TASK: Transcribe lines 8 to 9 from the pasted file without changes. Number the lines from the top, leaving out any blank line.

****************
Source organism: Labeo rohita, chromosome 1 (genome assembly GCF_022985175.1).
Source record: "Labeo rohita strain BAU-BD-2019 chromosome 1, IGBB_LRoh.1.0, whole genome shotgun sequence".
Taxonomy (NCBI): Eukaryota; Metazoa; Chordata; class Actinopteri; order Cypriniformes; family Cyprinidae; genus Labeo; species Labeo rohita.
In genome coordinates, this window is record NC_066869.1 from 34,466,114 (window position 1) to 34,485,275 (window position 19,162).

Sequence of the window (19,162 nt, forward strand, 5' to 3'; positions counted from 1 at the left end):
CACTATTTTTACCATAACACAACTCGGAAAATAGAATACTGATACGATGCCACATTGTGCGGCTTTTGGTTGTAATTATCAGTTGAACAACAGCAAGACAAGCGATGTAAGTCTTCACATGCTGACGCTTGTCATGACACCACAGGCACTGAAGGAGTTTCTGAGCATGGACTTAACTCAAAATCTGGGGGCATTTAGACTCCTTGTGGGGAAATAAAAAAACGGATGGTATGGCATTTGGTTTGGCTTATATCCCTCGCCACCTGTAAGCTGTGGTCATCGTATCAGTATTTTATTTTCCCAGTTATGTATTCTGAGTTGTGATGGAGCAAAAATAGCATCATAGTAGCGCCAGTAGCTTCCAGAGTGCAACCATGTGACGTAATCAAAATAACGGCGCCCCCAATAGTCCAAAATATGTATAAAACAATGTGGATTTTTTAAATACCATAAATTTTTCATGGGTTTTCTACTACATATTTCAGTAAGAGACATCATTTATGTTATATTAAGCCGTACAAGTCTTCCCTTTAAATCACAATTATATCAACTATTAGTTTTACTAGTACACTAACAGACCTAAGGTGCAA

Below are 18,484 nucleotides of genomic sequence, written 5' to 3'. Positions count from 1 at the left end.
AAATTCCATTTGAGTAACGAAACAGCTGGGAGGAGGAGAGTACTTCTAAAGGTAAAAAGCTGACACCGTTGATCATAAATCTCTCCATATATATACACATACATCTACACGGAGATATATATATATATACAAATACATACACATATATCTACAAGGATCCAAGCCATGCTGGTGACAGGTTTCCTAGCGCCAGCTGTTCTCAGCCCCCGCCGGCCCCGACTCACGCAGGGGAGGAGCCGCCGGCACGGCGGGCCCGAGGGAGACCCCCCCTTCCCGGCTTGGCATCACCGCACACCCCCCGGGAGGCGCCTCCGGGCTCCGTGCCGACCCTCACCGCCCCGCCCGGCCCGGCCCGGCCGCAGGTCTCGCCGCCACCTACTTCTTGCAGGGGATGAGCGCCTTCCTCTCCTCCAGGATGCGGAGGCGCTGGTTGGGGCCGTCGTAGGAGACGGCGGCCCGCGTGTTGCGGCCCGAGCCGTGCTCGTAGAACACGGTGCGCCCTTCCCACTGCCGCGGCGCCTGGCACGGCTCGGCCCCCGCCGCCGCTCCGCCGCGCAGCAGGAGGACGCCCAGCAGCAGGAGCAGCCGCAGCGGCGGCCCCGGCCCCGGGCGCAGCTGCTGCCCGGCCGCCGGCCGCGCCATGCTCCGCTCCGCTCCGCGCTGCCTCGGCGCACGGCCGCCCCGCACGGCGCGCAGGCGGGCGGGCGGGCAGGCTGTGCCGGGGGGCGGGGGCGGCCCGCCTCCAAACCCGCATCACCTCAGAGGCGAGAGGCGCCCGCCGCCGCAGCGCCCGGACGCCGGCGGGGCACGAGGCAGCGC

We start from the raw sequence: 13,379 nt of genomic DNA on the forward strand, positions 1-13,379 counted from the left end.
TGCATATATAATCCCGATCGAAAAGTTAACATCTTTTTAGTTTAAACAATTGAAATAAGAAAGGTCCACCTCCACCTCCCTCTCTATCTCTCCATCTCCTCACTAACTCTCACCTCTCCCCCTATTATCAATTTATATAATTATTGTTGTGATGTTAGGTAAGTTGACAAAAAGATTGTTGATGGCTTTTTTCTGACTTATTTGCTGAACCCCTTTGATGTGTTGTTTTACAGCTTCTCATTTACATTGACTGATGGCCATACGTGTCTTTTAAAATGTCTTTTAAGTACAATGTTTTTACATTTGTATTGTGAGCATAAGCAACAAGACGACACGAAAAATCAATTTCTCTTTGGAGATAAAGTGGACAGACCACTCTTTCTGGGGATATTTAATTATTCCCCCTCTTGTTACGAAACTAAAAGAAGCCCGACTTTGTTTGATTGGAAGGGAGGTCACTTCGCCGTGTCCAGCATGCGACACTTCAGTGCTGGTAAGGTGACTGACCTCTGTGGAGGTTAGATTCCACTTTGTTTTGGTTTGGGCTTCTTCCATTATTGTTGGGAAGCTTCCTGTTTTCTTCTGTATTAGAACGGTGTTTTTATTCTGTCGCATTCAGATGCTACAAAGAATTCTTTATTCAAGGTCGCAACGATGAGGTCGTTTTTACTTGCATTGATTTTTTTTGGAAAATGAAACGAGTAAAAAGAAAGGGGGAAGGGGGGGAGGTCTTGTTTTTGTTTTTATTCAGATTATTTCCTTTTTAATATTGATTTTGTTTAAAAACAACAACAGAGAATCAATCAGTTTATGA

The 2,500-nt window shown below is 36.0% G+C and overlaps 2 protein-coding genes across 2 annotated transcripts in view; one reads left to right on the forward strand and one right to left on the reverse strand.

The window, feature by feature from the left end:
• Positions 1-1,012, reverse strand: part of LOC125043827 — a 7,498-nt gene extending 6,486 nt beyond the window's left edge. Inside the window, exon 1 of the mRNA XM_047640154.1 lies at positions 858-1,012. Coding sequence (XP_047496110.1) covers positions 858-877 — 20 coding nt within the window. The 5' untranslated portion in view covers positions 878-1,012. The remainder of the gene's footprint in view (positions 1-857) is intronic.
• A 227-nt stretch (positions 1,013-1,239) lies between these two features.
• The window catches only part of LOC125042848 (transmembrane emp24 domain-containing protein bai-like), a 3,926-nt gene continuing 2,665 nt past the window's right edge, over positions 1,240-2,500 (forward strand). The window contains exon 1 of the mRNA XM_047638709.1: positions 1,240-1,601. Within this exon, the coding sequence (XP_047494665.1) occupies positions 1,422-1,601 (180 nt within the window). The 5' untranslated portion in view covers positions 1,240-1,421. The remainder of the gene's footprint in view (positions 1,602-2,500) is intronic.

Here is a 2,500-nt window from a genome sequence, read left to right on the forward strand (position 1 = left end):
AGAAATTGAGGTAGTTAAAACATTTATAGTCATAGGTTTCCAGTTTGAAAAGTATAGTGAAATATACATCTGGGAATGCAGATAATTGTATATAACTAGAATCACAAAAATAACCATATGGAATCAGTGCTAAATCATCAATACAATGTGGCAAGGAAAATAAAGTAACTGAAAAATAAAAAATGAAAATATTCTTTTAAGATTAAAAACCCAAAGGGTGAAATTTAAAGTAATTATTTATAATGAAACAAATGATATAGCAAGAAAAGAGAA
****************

AAATTCCATTTGAGTAACGAAACAGCTGGGAGGAGGAGAGTACTTCTAAAGGTAAAAAGCTGACACCGTTGATCATAAATCTCTCCATATATATACACATACATCTACACGGAGATATATATATATATACAAATACATACACATATATCTACAAGGATCCAAGCCATGCTGGTGACAGGTTTCCTAGCGCCAGCTGTTCTCAGCCCCCGCCGGCCCCGACTCACGCAGGGGAGGAGCCGCCGGCACGGCGGGCCCGAGGGAGACCCCCCCTTCCCGGCTTGGCATCACCGCACACCCCCCGGGAGGCGCCTCCGGGCTCCGTGCCGACCCTCACCGCCCCGCCCGGCCCGGCCCGGCCGCAGGTCTCGCCGCCACCTACTTCTTGCAGGGGATGAGCGCCTTCCTCTCCTCCAGGATGCGGAGGCGCTGGTTGGGGCCGTCGTAGGAGACGGCGGCCCGCGTGTTGCGGCCCGAGCCGTGCTCGTAGAACACGGTGCGCCCTTCCCACTGCCGCGGCGCCTGGCACGGCTCGGCCCCCGCCGCCGCTCCGCCGCGCAGCAGGAGGACGCCCAGCAGCAGGAGCAGCCGCAGCGGCGGCCCCGGCCCCGGGCGCAGCTGCTGCCCGGCCGCCGGCCGCGCCATGCTCCGCTCCGCTCCGCGCTGCCTCGGCGCACGGCCGCCCCGCACGGCGCGCAGGCGGGCGGGCGGGCAGGCTGTGCCGGGGGGCGGGGGCGGCCCGCCTCCAAACCCGCATCACCTCAGAGGCGAGAGGCGCCCGCCGCCGCAGCGCCCGGACGCCGGCGGGGCACGAGGCAGCGC

We start from the raw sequence: 13,379 nt of genomic DNA on the forward strand, positions 1-13,379 counted from the left end.